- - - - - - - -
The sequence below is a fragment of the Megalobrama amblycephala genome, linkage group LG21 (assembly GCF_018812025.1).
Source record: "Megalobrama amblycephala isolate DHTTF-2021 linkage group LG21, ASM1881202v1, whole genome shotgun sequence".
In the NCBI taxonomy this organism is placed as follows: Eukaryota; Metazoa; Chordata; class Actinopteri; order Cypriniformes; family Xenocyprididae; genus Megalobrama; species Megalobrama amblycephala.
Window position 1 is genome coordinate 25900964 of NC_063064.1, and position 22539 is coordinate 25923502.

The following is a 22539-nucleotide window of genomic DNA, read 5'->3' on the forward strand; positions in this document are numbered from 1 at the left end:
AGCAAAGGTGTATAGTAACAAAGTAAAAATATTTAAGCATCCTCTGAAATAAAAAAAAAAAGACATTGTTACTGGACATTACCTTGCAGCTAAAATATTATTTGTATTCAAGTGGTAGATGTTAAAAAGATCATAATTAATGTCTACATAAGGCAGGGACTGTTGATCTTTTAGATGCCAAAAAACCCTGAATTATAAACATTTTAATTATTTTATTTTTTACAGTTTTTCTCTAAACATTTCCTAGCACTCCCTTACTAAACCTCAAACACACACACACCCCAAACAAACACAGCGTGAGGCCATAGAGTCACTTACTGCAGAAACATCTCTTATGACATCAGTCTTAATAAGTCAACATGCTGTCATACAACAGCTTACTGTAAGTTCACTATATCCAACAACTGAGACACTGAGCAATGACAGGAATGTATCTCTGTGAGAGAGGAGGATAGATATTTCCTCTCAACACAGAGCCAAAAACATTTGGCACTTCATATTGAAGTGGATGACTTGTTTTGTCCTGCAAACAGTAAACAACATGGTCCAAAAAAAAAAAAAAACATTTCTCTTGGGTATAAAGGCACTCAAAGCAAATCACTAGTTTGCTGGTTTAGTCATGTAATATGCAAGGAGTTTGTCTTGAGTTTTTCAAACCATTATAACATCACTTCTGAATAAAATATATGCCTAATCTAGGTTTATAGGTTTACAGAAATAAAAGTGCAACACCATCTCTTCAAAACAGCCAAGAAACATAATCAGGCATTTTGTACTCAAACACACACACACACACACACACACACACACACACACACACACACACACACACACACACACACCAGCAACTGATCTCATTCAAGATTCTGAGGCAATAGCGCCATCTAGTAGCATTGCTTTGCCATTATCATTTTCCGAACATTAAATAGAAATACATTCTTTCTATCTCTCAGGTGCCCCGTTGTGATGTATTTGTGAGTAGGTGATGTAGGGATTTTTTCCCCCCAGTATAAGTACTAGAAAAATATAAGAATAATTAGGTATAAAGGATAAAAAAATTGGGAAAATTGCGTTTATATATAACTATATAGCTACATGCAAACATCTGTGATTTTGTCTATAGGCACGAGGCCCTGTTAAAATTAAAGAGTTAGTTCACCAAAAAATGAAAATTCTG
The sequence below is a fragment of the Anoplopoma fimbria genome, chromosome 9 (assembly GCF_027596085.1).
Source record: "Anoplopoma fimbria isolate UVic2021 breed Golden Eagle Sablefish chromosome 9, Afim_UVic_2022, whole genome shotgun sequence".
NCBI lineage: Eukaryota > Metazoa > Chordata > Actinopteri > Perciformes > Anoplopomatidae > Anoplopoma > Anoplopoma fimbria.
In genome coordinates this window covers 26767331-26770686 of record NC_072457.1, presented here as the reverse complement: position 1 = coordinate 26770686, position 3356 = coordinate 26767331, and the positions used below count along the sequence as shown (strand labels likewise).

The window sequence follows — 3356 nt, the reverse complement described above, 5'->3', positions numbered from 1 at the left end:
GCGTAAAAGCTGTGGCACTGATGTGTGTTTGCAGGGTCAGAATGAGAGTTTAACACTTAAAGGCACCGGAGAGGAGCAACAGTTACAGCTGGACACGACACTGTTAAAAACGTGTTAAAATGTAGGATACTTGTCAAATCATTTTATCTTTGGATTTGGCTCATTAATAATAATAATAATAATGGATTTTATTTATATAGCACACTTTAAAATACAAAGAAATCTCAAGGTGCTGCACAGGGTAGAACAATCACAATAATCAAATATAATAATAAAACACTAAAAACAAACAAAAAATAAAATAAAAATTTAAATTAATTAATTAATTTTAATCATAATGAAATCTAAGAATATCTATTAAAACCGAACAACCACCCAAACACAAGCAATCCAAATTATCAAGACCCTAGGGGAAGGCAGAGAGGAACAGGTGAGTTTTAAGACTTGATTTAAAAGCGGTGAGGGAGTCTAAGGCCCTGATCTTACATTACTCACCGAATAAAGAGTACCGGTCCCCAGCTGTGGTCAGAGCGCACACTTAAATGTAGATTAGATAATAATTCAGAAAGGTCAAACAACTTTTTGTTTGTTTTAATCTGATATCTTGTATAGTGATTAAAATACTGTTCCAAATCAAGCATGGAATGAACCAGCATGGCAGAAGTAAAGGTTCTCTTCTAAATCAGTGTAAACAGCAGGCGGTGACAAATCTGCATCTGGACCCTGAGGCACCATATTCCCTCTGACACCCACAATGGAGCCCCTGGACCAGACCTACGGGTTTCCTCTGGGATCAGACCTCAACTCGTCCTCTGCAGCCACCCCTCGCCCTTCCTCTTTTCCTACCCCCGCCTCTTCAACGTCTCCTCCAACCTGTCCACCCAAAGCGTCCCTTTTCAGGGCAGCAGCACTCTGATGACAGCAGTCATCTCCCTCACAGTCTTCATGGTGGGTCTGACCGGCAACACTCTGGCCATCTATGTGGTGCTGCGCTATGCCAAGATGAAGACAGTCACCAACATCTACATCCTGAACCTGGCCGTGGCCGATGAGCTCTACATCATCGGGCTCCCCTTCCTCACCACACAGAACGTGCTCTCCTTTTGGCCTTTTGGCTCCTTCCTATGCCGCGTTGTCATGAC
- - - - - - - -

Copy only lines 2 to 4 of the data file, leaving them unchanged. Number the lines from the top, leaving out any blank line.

Source record: "Megalobrama amblycephala isolate DHTTF-2021 linkage group LG21, ASM1881202v1, whole genome shotgun sequence".
In the NCBI taxonomy this organism is placed as follows: Eukaryota; Metazoa; Chordata; class Actinopteri; order Cypriniformes; family Xenocyprididae; genus Megalobrama; species Megalobrama amblycephala.
Window position 1 is genome coordinate 25900964 of NC_063064.1, and position 22539 is coordinate 25923502.